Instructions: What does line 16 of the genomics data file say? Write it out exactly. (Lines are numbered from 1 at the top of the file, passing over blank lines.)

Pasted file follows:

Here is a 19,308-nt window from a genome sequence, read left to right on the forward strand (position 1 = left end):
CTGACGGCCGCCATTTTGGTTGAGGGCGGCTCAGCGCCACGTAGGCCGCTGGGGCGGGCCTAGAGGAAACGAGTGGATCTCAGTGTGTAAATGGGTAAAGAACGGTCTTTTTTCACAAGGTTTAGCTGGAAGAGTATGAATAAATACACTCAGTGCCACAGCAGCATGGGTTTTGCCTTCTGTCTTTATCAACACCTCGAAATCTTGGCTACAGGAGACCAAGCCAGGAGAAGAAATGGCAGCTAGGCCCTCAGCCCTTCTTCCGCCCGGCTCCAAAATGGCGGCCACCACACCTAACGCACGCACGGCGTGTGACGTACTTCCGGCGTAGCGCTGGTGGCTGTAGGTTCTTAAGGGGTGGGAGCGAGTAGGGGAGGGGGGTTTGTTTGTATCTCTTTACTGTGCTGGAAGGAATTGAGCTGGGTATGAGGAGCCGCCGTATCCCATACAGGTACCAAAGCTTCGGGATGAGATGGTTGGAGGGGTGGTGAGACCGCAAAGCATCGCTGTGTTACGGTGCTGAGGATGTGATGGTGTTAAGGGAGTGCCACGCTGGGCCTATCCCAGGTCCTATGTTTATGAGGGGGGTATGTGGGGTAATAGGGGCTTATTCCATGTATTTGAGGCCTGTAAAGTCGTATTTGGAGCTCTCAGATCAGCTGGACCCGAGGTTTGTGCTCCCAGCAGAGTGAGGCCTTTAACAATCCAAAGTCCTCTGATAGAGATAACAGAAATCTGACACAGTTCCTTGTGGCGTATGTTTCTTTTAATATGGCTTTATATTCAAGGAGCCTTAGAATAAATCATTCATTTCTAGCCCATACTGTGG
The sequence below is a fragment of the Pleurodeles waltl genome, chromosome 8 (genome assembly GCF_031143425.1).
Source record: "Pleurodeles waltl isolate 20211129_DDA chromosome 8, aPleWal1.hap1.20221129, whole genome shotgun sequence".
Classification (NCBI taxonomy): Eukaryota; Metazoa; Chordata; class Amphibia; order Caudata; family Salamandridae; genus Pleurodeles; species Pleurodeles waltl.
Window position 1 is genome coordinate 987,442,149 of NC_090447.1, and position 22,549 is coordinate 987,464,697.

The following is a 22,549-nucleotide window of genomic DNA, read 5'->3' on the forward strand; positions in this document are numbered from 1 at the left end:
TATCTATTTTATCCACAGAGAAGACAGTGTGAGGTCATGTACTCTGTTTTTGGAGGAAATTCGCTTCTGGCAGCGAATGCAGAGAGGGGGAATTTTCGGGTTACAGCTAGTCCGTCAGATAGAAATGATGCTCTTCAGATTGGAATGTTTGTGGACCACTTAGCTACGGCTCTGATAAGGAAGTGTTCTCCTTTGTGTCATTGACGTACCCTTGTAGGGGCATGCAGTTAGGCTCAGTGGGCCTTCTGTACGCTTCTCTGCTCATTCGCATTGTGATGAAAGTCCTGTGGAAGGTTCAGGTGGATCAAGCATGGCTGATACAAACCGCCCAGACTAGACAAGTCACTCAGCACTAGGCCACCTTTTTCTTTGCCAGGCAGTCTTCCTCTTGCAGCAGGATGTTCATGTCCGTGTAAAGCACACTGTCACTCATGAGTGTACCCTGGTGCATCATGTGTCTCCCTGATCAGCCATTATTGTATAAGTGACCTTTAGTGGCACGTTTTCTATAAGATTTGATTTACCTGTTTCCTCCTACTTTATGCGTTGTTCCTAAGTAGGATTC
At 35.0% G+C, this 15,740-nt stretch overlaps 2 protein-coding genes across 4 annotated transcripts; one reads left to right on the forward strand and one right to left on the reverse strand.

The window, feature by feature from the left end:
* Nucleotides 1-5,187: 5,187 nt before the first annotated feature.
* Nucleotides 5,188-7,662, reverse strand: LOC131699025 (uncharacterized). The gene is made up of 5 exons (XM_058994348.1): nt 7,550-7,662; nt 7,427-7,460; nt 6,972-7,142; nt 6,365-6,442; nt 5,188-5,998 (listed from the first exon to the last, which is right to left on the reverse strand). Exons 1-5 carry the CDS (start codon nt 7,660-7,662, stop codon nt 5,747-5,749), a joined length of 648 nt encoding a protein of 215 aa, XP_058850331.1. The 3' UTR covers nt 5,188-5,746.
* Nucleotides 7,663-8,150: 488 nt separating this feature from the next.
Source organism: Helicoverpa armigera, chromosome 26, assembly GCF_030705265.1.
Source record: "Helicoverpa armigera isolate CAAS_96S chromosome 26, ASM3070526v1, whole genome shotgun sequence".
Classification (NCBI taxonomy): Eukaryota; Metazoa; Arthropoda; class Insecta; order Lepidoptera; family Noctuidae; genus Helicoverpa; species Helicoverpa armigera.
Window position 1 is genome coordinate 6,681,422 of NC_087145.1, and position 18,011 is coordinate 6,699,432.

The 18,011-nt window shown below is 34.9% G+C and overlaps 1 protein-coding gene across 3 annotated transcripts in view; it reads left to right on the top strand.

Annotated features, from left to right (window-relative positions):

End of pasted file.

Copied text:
Classification (NCBI taxonomy): Eukaryota; Metazoa; Arthropoda; class Insecta; order Lepidoptera; family Noctuidae; genus Helicoverpa; species Helicoverpa armigera.